The Cleveland Clinic study established that NASH-induced cirrhosis is a much greater risk factor for HCC than previously thought. A related study offers an explanation as to why NASH often progresses to liver cancer.

Researchers at Duke University hypothesized that natural killer T (NKT) cells modulate the liver's response to damage related to fat deposition. NKT cells are specialized types of T lymphoctyes (white blood cells) that reside in healthy livers and regulate immune responses that control tissue inflammation, fibrosis, and cancer progression.

Earlier studies from the Duke group and other researchers have demonstrated that the livers of animals and humans with mild forms of nonalcoholic fatty liver disease (NAFLD) were relatively depleted of NKT cells and Th1 cytokines were abundant. In the current study, Anna Mae Diehl, M.D., and colleagues examined the possibility that excessive accumulation of NKT cells in the liver would tip the cytokine balance in the opposite direction, resulting in liver fibrosis.

Results showed that the Hedgehog (Hh) pathway became activated and NKT cells accumulated excessively in the livers of wild type mice that developed NASH-related liver fibrosis. "Hh pathway activation leads to hepatic enrichment with NKT cells that contribute to fibrosis progression in NASH," concluded Dr. Diehl. "Our study proves that activation of liver NKT cells generates soluble factors that promote fibrogenesis via a mechanism involving myofibroblastic activation of hepatic stellate cells. Because these results identify novel immune-mediated mechanisms that contribute to fibrosis progression in NASH, the findings have potential clinical implications for one of the most common types of chronic liver injury."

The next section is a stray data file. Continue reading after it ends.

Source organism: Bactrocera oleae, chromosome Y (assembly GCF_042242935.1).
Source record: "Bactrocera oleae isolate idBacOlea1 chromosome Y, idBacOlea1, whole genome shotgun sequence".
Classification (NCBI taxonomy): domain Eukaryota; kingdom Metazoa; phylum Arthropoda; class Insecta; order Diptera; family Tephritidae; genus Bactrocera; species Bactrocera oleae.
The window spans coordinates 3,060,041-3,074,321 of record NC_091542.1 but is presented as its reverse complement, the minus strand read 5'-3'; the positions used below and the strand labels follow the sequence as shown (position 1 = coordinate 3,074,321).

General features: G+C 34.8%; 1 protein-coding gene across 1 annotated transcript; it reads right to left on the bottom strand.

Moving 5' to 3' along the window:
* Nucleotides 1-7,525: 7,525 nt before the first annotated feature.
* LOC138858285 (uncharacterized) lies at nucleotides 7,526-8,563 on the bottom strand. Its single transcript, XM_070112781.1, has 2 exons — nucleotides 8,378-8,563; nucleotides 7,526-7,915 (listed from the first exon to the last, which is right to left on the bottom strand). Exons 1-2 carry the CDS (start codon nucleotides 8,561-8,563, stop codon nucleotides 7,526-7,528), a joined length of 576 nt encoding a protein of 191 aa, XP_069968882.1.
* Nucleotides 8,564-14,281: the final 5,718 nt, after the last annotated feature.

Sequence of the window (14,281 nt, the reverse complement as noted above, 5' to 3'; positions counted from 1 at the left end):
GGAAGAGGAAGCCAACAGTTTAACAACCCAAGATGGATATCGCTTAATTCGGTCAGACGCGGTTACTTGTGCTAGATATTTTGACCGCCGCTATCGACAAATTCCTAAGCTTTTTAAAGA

'/>"/>
Contact: Dawn Peters
medicalnews@wiley.com
781-388-8408
Wiley-Blackwell
Source:Eurekalert

Related medicine news :

1. Center for the Study of Aging established at University of Denver
2. Heart Drugs Safe for Lungs, Study Finds
3. New national study examines pediatric mobility aid-related injuries
4. Insightful Case Study Details How Electronic Payment Exchange Saved a Global Firm More Than $3 Million in PCI-Related Costs
5. Fat in Males, Females Differs Genetically, Mouse Study Shows
6. New study finds attending Weight Watchers meetings helps reduce the risk for type 2 diabetes
7. Long-term use of anti-anxiety drugs continues in B.C. despite known health risks: UBC study
8. Study finds racial, ethnic disparities in family-centered care for kids with special health needs